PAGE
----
We had a big old ride right up to the last island in the big group, Guinahuan Island, where we were led from the bangka to the island through the first water we’d seen that wasn’t beautifully clear. The boy even put his flip flops on. If the boy was putting his flip flops on you know shit’s getting… well I think it was actually shit. There were suspicious looking piles of stuff in the shallows and you had to be really careful not to break an ankle in the random holes dotted around. Humans actually reside on this island too, we were led through a village and up a hill in the melting heat to a lighthouse which in itself was a bit meh, but oh my god those views though! That was worth losing a day’s worth of fluid through my poor, abused pores. We hung around for a while and photographed the scenery from every feasible angle before we were lead back to the boat and were told we’d have to part with money for the entrance fee. It wasn’t much, ₱50 or ₱70 for both of us, I can’t remember, a kid was sent over to us to retrieve it.

Cottages at Cotivas Island. It wouldn’t be an awful way to kill a few hours if we still had some rum left.

The next island was Cotivas which had rows of huts, they call them cottages here, which you could rent for ₱100. Probably only worth it if you’ve brought a picnic and were planning to spend a few hours. From our point of view it wasn’t much. I mean, it was lovely, the water was perfect, you could buy buko (coconut) if you wanted to but here’s the thing; I don’t like coconut unless it’s processed and combined with a liberal helping of sugar, or if it’s in stuff. I like coconut milk in South Indian curries. I like Bounty chocolate bars. But if you chop the top off a coconut and hand it to me I’m going to have to politely decline it. I wish I liked it, I want to like it so badly, I adore the idea of sprawling on a Tropical beach whilst applying coconut water to my facehole, but it just isn’t nice to me.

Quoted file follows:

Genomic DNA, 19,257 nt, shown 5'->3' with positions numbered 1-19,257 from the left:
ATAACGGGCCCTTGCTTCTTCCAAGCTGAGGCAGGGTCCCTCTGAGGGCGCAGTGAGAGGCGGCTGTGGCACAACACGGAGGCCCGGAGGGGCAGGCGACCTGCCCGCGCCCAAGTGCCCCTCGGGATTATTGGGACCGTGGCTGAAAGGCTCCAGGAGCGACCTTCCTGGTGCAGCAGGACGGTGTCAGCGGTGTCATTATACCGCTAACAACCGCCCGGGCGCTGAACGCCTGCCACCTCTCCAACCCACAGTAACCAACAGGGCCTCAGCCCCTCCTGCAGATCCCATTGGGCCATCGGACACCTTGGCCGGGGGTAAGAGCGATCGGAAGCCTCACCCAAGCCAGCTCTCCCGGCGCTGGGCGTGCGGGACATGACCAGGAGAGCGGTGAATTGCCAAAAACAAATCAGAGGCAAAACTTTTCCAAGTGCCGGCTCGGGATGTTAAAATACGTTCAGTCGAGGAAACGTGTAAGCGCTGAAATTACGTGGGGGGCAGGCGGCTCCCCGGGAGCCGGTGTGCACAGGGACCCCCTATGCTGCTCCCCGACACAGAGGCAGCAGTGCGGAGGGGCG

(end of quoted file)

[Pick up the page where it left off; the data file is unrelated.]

Manlawi floating cottages. Take small change for beers.

Afterwards we headed to Manlawi Floating Cottages where, again, they’re only an attraction if you were having lunch or a couple of beers there. There are locals in boats selling booze should you fancy a bottle but we didn’t have a small enough note so we just wandered around aimlessly and felt a bit awkward. Lastly we stopped at Bagieng Island which was explorable but guys, we were islanded out. There’s only so much you can do on an island that consists only of sand and vegetation. We walked up the beach fully intended to have a look around but the heat combined with a shit night’s sleep and a touch of apathy left us flopped in the water taking ugly selfies.

I think if were to do this again, and it’s something I wouldn’t be sad if it happens again, I’d only do the small group. I’d research it properly or speak to a reputable guesthouse that runs tours to find out if and when Survivor were filming. Survivor own the lease on the islands, they just happen to let tourists visit them if they’re not using them. I’d source my own tent, or I’d consider taking an English speaking guide. Renting a cottage at Manlawi or Cotivas is a nice idea but I think I’d rather have lunch on a cute little beach in a cove with rock formations to drool over. Oh, and I would most definitely bring more rum.

Bonus photo: I think this is legit my new favourite photo that I’ve personally taken.

Caramoan, Camarines Sur Luzon, Philippines
Stayed at: Caramoan Homestay (or contact Ramil on +63 907 435 1962).

Caramoan Homestay: You know you’re in the right place if you’re greeted by this guy. (Since time of writing I believe another Caramoan Homestay has sprung up which has nothing to do with Ramil. I’m honestly not even sure as to the status of Ramil’s homestay, this is how things were when we were here in July 2017. If you know if Ramil is still running his homestay, please feel free to let me know).